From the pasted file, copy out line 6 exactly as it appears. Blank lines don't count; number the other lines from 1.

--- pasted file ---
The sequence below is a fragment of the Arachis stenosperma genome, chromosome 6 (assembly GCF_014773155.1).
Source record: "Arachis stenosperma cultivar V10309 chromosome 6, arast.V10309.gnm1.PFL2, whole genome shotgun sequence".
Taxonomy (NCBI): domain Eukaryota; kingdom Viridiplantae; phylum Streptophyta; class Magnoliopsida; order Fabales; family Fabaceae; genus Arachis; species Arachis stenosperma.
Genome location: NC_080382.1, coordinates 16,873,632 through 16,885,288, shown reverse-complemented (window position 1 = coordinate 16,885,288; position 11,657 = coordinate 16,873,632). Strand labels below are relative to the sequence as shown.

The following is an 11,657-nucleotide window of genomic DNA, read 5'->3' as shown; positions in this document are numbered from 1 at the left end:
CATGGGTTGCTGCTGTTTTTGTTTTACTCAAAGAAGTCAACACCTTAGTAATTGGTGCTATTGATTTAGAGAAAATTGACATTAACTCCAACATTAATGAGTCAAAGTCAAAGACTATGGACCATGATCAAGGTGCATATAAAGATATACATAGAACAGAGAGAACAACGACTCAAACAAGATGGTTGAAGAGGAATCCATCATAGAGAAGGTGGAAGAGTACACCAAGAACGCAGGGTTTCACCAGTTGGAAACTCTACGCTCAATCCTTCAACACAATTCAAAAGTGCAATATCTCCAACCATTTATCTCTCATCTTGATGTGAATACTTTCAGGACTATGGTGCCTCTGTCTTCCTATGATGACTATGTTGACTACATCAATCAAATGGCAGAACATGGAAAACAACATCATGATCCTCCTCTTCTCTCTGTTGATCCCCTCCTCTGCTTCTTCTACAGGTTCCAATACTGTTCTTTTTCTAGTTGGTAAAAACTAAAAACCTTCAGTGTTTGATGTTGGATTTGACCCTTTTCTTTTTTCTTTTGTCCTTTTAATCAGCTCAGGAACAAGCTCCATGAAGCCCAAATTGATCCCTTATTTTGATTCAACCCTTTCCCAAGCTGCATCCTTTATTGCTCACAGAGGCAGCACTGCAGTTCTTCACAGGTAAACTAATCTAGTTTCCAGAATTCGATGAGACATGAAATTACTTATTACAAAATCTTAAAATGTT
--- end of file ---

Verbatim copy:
CATGGGTTGCTGCTGTTTTTGTTTTACTCAAAGAAGTCAACACCTTAGTAATTGGTGCTATTGATTTAGAGAAAATTGACATTAACTCCAACATTAATGAGTCAAAGTCAAAGACTATGGACCATGATCAAGGTGCATATAAAGATATACATAGAACAGAGAGAACAACGACTCAAACAAGATGGTTGAAGAGGAATCCATCATAGAGAAGGTGGAAGAGTACACCAAGAACGCAGGGTTTCACCAGTTGGAAACTCTACGCTCAATCCTTCAACACAATTCAAAAGTGCAATATCTCCAACCATTTATCTCTCATCTTGATGTGAATACTTTCAGGACTATGGTGCCTCTGTCTTCCTATGATGACTATGTTGACTACATCAATCAAATGGCAGAACATGGAAAACAACATCATGATCCTCCTCTTCTCTCTGTTGATCCCCTCCTCTGCTTCTTCTACAGGTTCCAATACTGTTCTTTTTCTAGTTGGTAAAAACTAAAAACCTTCAGTGTTTGATGTTGGATTTGACCCTTTTCTTTTTTCTTTTGTCCTTTTAATCAGCTCAGGAACAAGCTCCATGAAGCCCAAATTGATCCCTTATTTTGATTCAACCCTTTCCCAAGCTGCATCCTTTATTGCTCACAGAGGCAGCACTGCAGTTCTTCACAGGTAAACTAATCTAGTTTCCAGAATTCGATGAGACATGAAATTACTTATTACAAAATCTTAAAATGTT